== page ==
NO FEAR, ISH
by Robert Mangeot
In fall here, the yellow garden spiders come out. If you live anywhere in North America, you may know the beasties I mean: monster ladies in monster webs, their bodies over an inch long and their leg span a couple inches more. When summer breaks, for a few weeks they make a hunting ground of my eaves and shrubs. Despite her size, this queen lady is harmless other than to the imagination.
Most of my life I’ve been afraid of spiders. Those darting legs. Creepy egg sacs. Venom, maybe. You never know in your fear place, do you? Yep, I steered clear of little spiders, big spiders, spiders on floors, spiders in webs, leggy spiders that aren’t technically even spiders but really harvestmen but try telling that to my racing pulse. Whatever is next-level down from the full-on willies, that was me and spiders. Less so recently, and for an unexpected reason: I wrote about one.
A few years ago, I was doing passive idea-gathering on the internet (less charitably, goofing off), and I came across an article on giant tropical spiders who ate birds. A legit article from a legit source with legit pictures of the feasting in-progress. Genus Nephila, the article went. Forget my local ladies. A nephilid can boast a two-inch plus tubular body and a leg span wide around as your dinner plate, and the rain forest-y parts of Queensland and Southeast Asia are lousy with them. Birds, bats, snakes, all on her menu. Banana spiders are the common name, though more poetic minds dubbed them the Golden Orb Weaver. Their webs are super-strong and perfect for industrial uses from military to clothing to surgical supplies, which was the story hook: spider silk the stuff biotech dreams are made of.
Did I mention a leg span wide as your dinner plate? Go ahead. See for yourself. These ladies stalk plenty of YouTube clips. Inspired if freaked out, I put a giant nephilid at the heart of what became “Queen and Country,” published in the March 2018 Mystery Weekly. In the story’s early drafts, the spider queen was this malevolent force the principals searched in vain—and at some risk—to bag for Big Science. I gave the spider extra size and, with creative license, that serious venom to boot. No, my subconscious and I didn’t spare her any shock factor.
Something else happens when honing an idea: research. You know, facts and stuff. I studied nephilid diet, reproduction, hunting and feeding, day vs. nocturnal behavior, how she might walk, how she would behave in various weather conditions. And I studied her webs, the elaborate architecture spun in sun-glinting patterns, the parchment-y decorations she weaves in— stabilimenta, I would learn—that still baffle arachnologists as to exact purpose. Here was where the surprises started. The more real-world behavior I worked into my devil spider, the more rounded she became on the page. The more vulnerable. I came to root for her.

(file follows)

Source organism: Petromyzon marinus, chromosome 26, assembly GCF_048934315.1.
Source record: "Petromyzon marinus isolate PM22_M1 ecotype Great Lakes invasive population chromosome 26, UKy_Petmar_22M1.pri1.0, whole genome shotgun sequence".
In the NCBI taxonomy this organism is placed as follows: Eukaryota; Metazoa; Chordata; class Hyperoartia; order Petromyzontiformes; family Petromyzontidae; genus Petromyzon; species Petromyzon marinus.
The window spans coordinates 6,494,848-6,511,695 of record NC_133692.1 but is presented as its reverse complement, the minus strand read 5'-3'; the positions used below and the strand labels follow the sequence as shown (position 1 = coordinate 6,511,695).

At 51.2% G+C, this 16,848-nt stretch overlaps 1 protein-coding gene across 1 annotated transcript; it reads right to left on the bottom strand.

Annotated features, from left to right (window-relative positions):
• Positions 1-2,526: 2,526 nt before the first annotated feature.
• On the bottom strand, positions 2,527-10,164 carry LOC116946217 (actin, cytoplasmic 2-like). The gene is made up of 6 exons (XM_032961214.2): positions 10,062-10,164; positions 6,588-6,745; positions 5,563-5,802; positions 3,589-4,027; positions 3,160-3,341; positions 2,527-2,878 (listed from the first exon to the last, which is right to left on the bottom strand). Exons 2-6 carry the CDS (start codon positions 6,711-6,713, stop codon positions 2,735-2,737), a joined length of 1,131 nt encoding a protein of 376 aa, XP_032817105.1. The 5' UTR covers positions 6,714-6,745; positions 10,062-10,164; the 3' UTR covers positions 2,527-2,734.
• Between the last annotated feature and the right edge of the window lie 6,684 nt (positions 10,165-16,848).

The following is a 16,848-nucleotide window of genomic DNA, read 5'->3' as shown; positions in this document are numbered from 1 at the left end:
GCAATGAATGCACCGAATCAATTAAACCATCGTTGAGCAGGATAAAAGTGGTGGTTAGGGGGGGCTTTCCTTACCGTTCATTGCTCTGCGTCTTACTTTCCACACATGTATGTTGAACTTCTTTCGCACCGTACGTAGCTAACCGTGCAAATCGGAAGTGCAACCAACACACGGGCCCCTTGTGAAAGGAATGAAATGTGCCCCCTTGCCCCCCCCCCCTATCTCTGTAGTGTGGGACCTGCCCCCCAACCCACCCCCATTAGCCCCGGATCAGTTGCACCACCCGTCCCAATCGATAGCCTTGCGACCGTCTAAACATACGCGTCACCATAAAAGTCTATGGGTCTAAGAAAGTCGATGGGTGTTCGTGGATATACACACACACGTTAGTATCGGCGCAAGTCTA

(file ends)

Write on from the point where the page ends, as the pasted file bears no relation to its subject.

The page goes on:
Research gives me more than just a better story. What I learn stays with me long after I’ve typed The End. I came to tolerate a spider encounter, to trap-and-release or live-and-let-live. After all, if there are spiders around, that means there’s lots of stuff spiders eat around, and those critters would be the root problem, wouldn’t they?
Look, I won’t claim to be cuddly with the things. If a house spider crawled on me now, I would leap none-too profile in courage from my chair. But I’ve come to enjoy our sharing space, with my local giant ladies especially. Every fall, my non-bird-eating queens break cover and spend their regal nights under my porch eaves. Last year, I described our resident queen’s stabilamenta pattern and web structure to my wife, how the spider would have to take her capture silk down soon, what with rain on the way. My wife asked how the hell I knew all that. And why, she didn’t add aloud.
The longer I’m at this whole writing thing, the more I realize what’s behind the ideas that I keep after. A desire to understand and, maybe in some cases, overcome. Thanks to a short story, these days I greet my fall spider friends with no fear. Ish.
Robert Mangeot lives in Franklin, Tennessee with his wife and cats. His short fiction appears here and there, including
ALFRED HITCHCOCK MYSTERY MAGAZINE, LOWESTOFT CHRONICLE, Mystery Writers of America’s ICE COLD, and the
Anthony-winning MURDER UNDER THE OAKS. His story “The Cumberland Package” was a finalist in the 2017 Derringer
Awards. He proudly serves as current chapter president for Sisters in Crime Middle Tennessee. When not writing, he
can be found wandering the snack food aisles of America or France.
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